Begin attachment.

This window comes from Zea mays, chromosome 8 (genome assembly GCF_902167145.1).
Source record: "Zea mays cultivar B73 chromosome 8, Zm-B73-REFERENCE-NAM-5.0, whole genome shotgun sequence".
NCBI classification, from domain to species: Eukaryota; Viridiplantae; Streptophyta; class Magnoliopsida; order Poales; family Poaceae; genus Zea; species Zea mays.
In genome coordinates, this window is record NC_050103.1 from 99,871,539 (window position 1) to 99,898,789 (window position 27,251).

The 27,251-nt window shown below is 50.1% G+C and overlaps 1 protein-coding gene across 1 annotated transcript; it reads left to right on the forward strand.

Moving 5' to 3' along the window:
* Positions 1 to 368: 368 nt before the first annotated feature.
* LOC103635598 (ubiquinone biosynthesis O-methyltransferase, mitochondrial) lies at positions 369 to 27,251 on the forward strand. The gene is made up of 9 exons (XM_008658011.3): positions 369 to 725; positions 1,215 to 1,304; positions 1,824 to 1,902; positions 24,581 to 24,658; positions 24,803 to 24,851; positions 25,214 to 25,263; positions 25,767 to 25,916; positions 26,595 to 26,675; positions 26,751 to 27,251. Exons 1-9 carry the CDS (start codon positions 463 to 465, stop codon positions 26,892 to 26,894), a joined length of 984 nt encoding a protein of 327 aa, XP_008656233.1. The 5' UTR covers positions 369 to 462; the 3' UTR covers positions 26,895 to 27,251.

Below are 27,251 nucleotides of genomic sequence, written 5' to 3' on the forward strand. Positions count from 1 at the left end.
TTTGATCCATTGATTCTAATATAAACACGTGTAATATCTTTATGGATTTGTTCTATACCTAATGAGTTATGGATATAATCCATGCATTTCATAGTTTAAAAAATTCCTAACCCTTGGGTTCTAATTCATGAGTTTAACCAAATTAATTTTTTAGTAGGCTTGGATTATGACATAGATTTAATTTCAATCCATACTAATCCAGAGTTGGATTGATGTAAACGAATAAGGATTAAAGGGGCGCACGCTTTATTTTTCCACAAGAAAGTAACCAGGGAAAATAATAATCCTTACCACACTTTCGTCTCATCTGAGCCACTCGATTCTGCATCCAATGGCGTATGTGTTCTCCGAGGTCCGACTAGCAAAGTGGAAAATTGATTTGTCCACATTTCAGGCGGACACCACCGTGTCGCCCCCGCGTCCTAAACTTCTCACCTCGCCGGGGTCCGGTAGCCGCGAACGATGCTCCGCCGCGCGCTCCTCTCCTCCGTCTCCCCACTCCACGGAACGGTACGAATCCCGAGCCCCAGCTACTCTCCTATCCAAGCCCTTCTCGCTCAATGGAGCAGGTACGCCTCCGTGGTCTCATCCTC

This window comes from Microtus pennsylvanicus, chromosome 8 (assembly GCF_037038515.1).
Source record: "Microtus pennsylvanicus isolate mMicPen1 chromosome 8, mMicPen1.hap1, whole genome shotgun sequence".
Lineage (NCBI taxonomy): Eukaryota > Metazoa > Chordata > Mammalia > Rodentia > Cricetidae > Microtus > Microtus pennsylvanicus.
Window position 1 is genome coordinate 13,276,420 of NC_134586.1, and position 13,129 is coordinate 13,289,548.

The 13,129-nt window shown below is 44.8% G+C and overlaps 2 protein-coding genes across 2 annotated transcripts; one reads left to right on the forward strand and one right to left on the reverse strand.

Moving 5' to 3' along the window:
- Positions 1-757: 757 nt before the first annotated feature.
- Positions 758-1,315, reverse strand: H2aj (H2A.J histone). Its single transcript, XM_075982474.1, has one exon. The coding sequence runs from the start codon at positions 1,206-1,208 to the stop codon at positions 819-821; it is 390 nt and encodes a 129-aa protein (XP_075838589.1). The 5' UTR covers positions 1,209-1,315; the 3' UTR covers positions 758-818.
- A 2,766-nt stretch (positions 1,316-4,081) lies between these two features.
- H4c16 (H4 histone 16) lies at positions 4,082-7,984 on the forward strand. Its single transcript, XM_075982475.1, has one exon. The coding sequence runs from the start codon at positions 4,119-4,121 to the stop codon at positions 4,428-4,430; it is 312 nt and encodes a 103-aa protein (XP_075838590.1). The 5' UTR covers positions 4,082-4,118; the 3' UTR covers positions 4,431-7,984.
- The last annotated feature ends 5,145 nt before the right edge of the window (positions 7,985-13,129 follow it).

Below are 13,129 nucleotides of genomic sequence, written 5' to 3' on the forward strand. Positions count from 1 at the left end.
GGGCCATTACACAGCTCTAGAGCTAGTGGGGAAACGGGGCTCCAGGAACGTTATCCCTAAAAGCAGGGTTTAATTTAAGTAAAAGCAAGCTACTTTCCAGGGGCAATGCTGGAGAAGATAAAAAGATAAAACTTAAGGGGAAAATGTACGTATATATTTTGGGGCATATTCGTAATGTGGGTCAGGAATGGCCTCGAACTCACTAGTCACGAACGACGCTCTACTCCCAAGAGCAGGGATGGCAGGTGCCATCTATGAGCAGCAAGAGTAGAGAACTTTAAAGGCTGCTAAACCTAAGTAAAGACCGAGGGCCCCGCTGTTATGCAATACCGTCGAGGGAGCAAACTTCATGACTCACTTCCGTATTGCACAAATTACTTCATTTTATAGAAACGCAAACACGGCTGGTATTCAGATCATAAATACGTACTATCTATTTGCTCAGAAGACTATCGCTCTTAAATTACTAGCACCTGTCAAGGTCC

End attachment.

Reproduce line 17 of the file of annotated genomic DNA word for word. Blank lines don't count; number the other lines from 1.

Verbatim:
- Positions 1-757: 757 nt before the first annotated feature.